A nice little project, easily finished in a couple of days. I’ll use this one for wooden parts and retain the cast iron one for metal work. I can use the clamps on either one.
This one cost me almost nothing and was infinitely less frustrating than cleaning up a new factory made unit. Too bad I hadn’t thought of it before buying the other one.
UPDATE: Seven years later and I’ve used the vise many times on a countless number of projects. It’s still working great, but one issue I’ve had with it is the solid wood parts will swell when the humidity goes up during the spring and summer, and that causes it to bind slightly. Given that I didn’t make a build video for the original, I thought I would remake the vise for that, and also change the design to make it easier to build and less prone to seasonal moisture changes.
Making all of the parts that slide back and forth to guide the moving jaw from plywood will solve the binding problem, and also simplify the construction. On the original, the “ways” were seperate strips of solid hardwood fastened on top of the plywood base, and the new design gets rid of those altogether.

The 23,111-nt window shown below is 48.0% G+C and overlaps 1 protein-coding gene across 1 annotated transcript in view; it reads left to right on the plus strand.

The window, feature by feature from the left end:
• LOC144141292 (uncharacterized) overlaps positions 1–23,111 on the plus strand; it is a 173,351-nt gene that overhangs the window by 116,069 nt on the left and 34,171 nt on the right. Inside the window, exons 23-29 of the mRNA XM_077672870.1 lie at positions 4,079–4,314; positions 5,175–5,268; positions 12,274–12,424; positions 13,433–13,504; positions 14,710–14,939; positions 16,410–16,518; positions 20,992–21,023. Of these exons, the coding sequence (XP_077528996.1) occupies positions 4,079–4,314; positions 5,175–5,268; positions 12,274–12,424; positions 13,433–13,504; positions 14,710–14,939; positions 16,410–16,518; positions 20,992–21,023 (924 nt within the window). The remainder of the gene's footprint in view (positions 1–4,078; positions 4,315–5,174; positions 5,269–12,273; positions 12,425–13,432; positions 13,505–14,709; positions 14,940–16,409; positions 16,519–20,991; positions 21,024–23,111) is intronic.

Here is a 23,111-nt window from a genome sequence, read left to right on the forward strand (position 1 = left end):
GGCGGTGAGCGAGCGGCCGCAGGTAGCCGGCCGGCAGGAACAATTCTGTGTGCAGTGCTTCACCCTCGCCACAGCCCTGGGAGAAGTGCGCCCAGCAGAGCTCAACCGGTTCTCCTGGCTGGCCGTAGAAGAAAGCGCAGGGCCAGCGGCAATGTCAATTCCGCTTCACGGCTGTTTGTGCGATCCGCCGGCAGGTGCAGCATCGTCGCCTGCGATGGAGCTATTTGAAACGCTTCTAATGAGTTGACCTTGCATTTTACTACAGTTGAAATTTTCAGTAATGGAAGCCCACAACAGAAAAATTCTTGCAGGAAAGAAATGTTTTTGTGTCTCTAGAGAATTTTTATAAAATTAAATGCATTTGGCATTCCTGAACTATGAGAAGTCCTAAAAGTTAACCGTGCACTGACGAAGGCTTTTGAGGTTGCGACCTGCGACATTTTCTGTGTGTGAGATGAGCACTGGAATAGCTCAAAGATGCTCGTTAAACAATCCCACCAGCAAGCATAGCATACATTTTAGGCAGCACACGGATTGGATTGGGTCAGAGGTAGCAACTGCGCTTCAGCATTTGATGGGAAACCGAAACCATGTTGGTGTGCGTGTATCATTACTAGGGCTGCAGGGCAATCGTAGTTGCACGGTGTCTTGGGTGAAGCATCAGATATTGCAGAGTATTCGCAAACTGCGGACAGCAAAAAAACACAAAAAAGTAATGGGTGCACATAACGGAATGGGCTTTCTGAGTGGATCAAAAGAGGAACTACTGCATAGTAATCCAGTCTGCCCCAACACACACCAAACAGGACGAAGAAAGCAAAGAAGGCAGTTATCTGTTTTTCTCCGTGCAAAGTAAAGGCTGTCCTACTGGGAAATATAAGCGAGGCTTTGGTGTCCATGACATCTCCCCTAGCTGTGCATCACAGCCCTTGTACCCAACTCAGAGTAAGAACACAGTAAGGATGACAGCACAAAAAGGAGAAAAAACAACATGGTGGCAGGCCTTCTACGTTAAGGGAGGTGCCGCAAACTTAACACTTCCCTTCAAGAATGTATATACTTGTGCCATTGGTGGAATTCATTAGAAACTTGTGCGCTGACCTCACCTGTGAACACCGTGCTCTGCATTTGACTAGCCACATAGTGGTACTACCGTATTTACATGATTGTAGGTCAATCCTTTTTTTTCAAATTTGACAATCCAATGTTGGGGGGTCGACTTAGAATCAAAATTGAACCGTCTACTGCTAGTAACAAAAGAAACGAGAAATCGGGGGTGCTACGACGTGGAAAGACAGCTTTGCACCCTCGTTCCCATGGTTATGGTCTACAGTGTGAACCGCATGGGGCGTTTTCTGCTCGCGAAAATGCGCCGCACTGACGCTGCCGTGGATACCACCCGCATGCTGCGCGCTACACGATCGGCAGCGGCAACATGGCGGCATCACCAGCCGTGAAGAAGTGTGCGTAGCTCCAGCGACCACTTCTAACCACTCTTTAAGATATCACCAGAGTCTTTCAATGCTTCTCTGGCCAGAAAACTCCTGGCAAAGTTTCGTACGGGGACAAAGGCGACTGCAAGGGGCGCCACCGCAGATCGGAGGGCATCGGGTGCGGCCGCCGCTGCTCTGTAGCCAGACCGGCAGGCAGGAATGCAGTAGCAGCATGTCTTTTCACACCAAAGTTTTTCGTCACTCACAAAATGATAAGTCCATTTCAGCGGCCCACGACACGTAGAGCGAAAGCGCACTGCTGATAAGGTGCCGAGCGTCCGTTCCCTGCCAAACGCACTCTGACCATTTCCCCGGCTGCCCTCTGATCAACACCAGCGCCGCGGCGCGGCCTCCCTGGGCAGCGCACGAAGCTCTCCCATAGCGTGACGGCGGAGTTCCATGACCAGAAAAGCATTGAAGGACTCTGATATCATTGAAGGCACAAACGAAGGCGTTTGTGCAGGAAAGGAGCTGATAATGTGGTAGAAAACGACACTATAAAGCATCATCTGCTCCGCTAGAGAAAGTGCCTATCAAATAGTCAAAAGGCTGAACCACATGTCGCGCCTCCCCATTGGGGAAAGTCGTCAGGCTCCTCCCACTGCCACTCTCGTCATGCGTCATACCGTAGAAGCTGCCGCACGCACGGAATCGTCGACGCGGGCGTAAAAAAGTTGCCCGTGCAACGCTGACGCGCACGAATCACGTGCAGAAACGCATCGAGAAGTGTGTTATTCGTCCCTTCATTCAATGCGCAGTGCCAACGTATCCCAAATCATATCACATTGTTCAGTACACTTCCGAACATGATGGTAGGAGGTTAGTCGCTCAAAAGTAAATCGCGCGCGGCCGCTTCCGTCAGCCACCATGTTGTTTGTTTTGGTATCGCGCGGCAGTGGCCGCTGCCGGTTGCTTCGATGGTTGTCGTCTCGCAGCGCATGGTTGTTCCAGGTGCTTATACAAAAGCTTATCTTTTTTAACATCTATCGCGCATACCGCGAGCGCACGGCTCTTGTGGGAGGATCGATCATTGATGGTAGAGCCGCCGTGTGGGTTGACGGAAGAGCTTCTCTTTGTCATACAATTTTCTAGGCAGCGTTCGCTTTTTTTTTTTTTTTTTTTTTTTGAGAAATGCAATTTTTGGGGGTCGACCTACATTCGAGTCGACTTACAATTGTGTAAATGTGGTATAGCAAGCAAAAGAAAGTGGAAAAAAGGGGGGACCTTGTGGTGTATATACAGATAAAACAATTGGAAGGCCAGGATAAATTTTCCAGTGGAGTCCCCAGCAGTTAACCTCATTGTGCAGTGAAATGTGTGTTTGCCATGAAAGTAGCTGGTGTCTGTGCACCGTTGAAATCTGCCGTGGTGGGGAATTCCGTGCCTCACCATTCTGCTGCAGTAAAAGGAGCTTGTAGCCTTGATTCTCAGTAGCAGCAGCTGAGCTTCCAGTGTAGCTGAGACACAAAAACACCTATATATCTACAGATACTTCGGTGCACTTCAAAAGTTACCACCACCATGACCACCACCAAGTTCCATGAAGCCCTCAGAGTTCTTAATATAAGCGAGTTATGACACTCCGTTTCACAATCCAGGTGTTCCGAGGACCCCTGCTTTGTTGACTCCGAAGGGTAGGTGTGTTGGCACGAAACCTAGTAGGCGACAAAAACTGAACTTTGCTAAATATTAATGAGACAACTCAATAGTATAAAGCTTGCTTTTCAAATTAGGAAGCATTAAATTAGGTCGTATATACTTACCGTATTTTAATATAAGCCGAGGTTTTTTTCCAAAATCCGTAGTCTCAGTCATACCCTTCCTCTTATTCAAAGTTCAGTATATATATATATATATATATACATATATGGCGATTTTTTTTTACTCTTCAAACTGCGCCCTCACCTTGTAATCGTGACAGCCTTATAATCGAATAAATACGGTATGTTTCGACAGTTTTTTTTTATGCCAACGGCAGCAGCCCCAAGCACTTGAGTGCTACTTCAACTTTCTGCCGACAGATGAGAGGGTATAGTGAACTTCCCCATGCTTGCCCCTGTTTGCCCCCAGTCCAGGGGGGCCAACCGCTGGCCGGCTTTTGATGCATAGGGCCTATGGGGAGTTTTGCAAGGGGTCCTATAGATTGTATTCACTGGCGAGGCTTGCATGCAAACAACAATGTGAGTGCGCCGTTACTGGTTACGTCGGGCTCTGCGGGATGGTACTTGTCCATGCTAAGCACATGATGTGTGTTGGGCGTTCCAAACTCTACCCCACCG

I also replace the old C-clamp for a threaded rod / t-nut combination with a straight clamp style handle. I found the T handle on the original would get in the way after the vise was tightened. And I don’t think I’ve ever used the vise where I need more leverage than the straight handle can provide.
I made a SketchUp model for the new design and it’s free to download here:
As with most of the free plans, this is a simple SketchUp model and you’ll need to have that program installed on your device to work with it. SketchUp is a free program.
And here is the build video for the new vise: